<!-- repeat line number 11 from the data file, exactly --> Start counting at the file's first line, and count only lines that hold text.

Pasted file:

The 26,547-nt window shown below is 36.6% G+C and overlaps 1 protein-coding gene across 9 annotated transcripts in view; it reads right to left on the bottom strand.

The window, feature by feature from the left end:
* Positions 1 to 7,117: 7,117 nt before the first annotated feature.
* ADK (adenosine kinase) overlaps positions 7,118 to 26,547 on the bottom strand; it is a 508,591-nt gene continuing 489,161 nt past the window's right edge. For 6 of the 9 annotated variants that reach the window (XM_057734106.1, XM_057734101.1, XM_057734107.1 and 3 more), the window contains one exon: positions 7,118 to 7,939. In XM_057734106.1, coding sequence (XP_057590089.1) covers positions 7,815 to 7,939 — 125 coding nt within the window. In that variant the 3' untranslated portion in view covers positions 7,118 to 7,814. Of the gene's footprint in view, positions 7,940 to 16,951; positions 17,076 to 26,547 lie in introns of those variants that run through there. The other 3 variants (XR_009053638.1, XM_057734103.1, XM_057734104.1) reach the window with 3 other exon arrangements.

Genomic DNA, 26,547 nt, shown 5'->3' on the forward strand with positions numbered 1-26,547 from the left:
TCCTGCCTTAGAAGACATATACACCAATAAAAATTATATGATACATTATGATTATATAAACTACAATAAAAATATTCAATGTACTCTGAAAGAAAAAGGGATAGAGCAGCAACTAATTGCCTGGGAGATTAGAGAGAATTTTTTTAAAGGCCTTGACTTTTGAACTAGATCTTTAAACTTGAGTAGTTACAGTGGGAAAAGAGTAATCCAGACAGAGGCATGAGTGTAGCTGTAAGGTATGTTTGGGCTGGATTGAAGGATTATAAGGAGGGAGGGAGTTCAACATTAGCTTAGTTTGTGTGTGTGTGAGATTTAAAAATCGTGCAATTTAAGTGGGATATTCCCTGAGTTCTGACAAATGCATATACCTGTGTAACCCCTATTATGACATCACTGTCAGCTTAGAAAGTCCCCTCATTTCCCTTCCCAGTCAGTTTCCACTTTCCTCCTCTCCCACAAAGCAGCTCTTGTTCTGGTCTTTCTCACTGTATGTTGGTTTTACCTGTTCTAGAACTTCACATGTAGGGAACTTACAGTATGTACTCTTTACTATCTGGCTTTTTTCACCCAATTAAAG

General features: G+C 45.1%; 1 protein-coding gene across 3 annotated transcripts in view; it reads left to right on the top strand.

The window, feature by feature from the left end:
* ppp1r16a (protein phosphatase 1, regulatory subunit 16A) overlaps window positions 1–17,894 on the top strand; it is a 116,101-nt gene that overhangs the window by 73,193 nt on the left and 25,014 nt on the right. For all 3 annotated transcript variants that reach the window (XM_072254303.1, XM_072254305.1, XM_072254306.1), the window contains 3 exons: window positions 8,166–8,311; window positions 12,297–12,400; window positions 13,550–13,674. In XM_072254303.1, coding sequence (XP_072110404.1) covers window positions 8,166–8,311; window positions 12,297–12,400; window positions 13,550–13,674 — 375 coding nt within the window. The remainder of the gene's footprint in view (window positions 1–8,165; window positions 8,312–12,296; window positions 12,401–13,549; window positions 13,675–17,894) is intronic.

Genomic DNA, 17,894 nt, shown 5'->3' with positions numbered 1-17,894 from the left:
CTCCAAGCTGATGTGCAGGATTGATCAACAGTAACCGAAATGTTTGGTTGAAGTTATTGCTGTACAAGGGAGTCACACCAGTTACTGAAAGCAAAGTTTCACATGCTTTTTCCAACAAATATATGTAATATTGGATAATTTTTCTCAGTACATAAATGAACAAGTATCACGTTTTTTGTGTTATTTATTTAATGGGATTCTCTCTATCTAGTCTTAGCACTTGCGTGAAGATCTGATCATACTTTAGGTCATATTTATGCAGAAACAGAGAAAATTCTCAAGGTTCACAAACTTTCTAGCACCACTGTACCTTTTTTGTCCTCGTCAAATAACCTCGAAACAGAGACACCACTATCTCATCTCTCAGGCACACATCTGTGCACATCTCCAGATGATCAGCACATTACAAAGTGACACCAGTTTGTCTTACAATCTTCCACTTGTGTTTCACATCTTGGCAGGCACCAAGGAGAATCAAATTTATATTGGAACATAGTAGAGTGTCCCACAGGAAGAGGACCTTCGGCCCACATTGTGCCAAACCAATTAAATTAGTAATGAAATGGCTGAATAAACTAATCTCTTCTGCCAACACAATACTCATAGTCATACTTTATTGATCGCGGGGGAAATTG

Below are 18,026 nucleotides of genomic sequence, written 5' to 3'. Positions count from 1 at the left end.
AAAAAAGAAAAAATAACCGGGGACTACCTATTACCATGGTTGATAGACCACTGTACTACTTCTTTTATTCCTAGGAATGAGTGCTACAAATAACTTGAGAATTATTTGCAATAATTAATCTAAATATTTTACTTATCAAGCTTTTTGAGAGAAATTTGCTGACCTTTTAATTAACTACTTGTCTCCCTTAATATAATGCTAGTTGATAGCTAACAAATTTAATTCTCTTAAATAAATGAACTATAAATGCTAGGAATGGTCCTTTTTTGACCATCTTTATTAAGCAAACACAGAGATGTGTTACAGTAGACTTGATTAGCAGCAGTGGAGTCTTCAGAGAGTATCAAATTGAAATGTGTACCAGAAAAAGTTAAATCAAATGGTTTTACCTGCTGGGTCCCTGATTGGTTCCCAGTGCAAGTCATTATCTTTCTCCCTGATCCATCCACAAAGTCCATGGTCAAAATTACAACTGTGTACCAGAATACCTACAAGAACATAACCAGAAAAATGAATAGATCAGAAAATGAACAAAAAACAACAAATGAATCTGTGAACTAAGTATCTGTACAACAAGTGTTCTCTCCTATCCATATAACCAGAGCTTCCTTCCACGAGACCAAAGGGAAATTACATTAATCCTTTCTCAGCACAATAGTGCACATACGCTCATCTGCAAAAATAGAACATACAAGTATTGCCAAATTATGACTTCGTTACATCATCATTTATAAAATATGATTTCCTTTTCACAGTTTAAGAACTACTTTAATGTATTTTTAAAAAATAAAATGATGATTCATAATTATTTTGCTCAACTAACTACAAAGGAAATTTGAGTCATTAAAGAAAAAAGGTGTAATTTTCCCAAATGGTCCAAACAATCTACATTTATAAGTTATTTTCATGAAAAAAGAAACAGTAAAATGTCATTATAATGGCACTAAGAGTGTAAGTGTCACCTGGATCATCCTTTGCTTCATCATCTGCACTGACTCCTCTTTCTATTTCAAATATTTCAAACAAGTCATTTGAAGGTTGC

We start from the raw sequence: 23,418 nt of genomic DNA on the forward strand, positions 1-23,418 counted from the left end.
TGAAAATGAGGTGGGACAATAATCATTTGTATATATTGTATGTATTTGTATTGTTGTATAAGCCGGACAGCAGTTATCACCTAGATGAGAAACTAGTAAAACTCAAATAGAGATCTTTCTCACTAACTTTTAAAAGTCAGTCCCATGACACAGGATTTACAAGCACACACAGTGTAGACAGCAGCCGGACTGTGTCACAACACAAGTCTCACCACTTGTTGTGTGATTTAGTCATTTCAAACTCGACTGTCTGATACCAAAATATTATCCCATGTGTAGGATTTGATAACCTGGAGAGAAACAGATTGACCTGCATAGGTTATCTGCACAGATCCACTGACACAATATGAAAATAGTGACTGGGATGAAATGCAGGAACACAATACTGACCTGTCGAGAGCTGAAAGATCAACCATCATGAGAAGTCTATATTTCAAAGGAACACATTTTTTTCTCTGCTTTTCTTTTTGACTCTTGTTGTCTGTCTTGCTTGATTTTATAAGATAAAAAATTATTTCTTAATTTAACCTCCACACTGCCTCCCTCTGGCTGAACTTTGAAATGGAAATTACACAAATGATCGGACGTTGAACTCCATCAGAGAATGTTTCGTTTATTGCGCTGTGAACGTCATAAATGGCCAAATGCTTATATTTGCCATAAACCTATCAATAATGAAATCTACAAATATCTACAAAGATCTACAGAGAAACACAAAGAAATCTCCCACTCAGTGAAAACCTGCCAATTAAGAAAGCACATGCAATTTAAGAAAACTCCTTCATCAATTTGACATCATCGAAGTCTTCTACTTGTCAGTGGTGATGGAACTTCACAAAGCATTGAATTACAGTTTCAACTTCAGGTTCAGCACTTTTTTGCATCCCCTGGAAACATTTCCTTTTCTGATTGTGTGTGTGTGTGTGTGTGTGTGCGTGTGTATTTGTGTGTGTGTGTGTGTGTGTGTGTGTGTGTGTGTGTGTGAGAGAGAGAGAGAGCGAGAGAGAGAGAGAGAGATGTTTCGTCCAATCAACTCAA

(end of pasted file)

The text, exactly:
CTCCAAGCTGATGTGCAGGATTGATCAACAGTAACCGAAATGTTTGGTTGAAGTTATTGCTGTACAAGGGAGTCACACCAGTTACTGAAAGCAAAGTTTCACATGCTTTTTCCAACAAATATATGTAATATTGGATAATTTTTCTCAGTACATAAATGAACAAGTATCACGTTTTTTGTGTTATTTATTTAATGGGATTCTCTCTATCTAGTCTTAGCACTTGCGTGAAGATCTGATCATACTTTAGGTCATATTTATGCAGAAACAGAGAAAATTCTCAAGGTTCACAAACTTTCTAGCACCACTGTACCTTTTTTGTCCTCGTCAAATAACCTCGAAACAGAGACACCACTATCTCATCTCTCAGGCACACATCTGTGCACATCTCCAGATGATCAGCACATTACAAAGTGACACCAGTTTGTCTTACAATCTTCCACTTGTGTTTCACATCTTGGCAGGCACCAAGGAGAATCAAATTTATATTGGAACATAGTAGAGTGTCCCACAGGAAGAGGACCTTCGGCCCACATTGTGCCAAACCAATTAAATTAGTAATGAAATGGCTGAATAAACTAATCTCTTCTGCCAACACAATACTCATAGTCATACTTTATTGATCGCGGGGGAAATTG